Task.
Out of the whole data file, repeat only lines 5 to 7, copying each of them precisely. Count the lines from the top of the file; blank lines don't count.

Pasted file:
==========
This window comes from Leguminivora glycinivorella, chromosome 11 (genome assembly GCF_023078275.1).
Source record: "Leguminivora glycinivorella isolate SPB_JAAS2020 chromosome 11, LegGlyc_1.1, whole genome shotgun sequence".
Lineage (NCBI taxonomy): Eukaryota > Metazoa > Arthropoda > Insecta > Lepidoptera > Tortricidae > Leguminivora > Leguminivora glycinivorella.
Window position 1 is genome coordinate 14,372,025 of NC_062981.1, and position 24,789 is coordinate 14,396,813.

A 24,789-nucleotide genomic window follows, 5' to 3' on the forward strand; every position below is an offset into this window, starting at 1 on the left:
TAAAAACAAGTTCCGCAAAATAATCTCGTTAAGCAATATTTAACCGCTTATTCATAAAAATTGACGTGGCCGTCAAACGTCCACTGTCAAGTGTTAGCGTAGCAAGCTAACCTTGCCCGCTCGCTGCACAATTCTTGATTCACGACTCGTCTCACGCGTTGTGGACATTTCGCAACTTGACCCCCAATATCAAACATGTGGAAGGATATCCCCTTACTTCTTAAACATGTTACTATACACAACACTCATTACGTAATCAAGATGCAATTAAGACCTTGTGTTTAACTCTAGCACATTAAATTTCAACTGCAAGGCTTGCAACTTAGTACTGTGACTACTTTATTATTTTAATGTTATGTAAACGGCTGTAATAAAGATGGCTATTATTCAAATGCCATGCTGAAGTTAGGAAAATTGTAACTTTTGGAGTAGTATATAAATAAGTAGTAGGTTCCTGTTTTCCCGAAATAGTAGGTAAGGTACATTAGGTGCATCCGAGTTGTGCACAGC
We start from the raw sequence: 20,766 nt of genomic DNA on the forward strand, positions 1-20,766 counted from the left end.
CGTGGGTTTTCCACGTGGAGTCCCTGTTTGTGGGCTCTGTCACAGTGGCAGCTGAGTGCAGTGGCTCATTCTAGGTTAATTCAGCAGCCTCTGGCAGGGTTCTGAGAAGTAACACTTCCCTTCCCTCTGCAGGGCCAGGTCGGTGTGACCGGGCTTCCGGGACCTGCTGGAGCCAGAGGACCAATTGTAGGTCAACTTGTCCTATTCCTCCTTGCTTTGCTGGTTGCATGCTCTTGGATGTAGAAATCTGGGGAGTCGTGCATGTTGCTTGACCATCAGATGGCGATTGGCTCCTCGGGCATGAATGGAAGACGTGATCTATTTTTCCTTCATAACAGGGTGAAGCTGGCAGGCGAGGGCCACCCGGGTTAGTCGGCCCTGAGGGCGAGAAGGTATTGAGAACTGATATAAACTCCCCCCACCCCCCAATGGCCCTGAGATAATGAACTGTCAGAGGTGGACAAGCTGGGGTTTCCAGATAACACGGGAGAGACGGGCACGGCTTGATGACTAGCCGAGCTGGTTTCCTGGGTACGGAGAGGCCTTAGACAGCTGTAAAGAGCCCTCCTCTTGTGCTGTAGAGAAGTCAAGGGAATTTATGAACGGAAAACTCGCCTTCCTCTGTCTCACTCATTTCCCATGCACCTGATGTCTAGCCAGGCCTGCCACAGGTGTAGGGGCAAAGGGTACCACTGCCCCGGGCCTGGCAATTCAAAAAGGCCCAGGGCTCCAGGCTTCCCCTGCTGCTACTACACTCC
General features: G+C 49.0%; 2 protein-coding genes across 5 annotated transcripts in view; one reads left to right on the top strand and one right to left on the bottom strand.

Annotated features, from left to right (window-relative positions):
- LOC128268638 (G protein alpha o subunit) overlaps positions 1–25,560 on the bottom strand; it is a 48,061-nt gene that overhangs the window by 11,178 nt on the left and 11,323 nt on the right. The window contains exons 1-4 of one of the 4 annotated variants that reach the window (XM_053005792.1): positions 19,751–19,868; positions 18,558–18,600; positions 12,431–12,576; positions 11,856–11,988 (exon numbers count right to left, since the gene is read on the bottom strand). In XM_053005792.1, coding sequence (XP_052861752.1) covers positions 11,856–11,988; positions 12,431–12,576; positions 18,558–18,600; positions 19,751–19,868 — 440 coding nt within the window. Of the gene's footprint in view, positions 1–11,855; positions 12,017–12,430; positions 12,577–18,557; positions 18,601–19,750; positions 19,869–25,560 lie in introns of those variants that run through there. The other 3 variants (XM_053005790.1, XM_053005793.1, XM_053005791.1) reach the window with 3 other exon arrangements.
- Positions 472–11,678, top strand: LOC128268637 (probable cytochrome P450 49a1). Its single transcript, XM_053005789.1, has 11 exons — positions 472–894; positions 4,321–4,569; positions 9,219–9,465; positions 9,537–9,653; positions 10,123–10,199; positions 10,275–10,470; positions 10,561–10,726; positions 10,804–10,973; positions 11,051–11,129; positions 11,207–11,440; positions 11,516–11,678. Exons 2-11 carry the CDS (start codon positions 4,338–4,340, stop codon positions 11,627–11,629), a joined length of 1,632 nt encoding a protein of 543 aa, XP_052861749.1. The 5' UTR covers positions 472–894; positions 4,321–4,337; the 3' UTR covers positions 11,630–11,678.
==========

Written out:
A 24,789-nucleotide genomic window follows, 5' to 3' on the forward strand; every position below is an offset into this window, starting at 1 on the left:
TAAAAACAAGTTCCGCAAAATAATCTCGTTAAGCAATATTTAACCGCTTATTCATAAAAATTGACGTGGCCGTCAAACGTCCACTGTCAAGTGTTAGCGTAGCAAGCTAACCTTGCCCGCTCGCTGCACAATTCTTGATTCACGACTCGTCTCACGCGTTGTGGACATTTCGCAACTTGACCCCCAATATCAAACATGTGGAAGGATATCCCCTTACTTCTTAAACATGTTACTATACACAACACTCATTACGTAATCAAGATGCAATTAAGACCTTGTGTTTAACTCTAGCACATTAAATTTCAACTGCAAGGCTTGCAACTTAGTACTGTGACTACTTTATTATTTTAATGTTATGTAAACGGCTGTAATAAAGATGGCTATTATTCAAATGCCATGCTGAAGTTAGGAAAATTGTAACTTTTGGAGTAGTATATAAATAAGTAGTAGGTTCCTGTTTTCCCGAAATAGTAGGTAAGGTACATTAGGTGCATCCGAGTTGTGCACAGC
We start from the raw sequence: 20,766 nt of genomic DNA on the forward strand, positions 1-20,766 counted from the left end.